I know that not all writings by philosophers are nonsense – I think Colin McGinn’s work is meaningful, and even, often, correct.

On the other hand, it is not only the Hegelians, existentialists, etc. that I suspect of verbal meaninglessness. An awful lot of “analytic philosophy” consists, in essence, of saying:
>Now, if we really use language clearly, we will use it in the way that just happens to make it impossible to argue for conclusions that I disagree with.

Whenever I see an analytic philosopher write “we,” I remember the punchline of the old joke: “What do you mean ‘we’, Kemosabe?”

Perhaps, if you could indicate some areas of actual substance in philosophy that members of the hoi polloi simply cannot grasp, we could take you seriously.

If you do not, I am afraid I will simply be left with a well-founded belief that most philosophers are simply organic versions of the “post-modern generator.”

Dave Miller in Sacramento

Jean Kazez said...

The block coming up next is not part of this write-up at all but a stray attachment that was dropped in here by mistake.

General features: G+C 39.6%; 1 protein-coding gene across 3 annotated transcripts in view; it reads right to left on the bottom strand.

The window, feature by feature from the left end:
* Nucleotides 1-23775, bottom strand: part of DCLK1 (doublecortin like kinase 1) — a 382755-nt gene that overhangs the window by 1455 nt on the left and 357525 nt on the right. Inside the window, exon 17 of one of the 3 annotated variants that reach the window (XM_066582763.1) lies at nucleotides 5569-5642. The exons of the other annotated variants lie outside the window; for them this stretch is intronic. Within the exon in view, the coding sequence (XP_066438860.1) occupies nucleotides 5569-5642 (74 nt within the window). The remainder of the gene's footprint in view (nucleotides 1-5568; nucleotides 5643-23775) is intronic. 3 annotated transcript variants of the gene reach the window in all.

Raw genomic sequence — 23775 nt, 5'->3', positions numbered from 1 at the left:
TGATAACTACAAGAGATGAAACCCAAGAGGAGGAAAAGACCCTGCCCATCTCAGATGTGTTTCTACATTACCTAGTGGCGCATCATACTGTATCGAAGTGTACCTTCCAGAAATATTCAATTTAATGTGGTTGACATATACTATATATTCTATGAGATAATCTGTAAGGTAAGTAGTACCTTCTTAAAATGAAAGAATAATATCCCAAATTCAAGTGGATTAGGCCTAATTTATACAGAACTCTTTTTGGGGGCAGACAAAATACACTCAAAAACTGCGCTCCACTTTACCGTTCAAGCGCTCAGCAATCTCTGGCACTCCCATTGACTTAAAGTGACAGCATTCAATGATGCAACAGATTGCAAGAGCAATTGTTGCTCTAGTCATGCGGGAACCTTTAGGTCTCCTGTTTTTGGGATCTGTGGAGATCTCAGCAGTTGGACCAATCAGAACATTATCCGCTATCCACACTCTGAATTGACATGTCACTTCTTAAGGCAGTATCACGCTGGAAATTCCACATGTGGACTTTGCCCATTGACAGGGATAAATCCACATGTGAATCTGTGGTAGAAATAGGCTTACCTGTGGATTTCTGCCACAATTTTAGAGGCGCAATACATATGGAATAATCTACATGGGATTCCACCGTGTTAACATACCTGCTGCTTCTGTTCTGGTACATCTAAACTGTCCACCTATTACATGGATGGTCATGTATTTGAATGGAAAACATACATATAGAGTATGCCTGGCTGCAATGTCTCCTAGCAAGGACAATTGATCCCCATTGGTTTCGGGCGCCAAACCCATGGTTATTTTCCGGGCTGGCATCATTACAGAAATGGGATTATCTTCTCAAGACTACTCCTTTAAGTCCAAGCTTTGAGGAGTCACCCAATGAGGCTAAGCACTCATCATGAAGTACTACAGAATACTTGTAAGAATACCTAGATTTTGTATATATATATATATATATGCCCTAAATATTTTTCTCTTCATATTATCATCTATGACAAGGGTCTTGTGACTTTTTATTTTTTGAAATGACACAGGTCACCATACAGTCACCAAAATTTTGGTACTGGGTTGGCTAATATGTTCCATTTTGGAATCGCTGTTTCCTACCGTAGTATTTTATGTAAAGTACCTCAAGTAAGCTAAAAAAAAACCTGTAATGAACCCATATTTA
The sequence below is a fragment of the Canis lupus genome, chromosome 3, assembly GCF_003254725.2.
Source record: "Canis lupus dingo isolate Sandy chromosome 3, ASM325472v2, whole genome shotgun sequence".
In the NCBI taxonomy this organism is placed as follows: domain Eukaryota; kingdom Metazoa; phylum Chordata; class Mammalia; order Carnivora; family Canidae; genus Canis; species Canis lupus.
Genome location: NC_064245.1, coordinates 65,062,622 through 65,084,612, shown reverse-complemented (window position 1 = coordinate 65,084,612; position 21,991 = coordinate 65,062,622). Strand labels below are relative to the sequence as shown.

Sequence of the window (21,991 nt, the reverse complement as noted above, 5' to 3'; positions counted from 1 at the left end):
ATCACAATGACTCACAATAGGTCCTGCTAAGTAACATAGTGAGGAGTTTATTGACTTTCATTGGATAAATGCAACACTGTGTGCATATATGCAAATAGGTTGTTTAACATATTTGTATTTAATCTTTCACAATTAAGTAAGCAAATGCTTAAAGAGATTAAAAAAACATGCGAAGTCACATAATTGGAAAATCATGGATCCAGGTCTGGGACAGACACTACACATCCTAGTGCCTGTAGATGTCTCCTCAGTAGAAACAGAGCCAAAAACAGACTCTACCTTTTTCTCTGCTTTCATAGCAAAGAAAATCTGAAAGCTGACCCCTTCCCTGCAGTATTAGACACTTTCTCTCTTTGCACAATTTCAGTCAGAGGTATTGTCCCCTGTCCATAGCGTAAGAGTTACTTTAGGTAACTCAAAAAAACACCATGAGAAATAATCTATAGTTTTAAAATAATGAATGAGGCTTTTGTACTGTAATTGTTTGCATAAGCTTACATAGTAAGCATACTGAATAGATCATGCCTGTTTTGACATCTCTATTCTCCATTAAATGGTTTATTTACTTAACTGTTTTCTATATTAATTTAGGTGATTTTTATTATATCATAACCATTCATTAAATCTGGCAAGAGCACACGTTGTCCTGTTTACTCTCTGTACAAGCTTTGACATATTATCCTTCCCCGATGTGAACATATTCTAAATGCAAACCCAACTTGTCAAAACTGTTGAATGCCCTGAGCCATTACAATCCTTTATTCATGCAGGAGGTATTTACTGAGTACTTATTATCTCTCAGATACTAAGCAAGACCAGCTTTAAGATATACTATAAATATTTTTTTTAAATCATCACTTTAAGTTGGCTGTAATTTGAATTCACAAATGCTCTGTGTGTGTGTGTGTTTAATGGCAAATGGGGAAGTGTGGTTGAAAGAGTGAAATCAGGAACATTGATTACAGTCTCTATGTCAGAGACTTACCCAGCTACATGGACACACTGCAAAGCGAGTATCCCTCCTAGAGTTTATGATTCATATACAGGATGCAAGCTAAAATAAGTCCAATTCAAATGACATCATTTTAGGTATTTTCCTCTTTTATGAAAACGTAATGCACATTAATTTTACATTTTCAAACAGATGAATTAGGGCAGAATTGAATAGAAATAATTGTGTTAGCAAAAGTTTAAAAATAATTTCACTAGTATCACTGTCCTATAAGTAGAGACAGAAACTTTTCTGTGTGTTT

Dave, My father is a theoretical physicist, so I know what you mean--with a little encouragement, he will try to explain all sorts of stuff, and then...help!....

Let's see, what's hard for "hoi polloi," but not meaningless gibberish...? Lots and lots of stuff, actually. I would say that most philosophy is hard, if you really mean for "hoi polloi," and not physics PhDs. In fact, lots of philosophy is hard for philosophers too. My advisor in graduate school used to mutter often about how philosophy is hard.
Just one example of a hard (and non-meaningless) book: Derek Parfit's Reasons and Persons. Hard for professional philosophers, very hard for undergraduates, impossible for the man/woman on the street.

PhysicistDave said...

Jean,

Thanks for your reply. Incidentally, as your father will probably confirm, even physicists do not really understand superstring theory! It is unclear whether there really is a non-trivial, consistent theory underlying all our speculations. On the other hand, I do suffer from the conceit that if only people would listen to me long enough, they could indeed understand quantum field theory: alas, almost no one is that patient. (I’m not a university professor, having gone into industry, so I do not have a captive audience.)

I’ve heard of Parfit, of course, but I have to admit to not being familiar with the book. Here however is the (publisher’s?) description from amazon: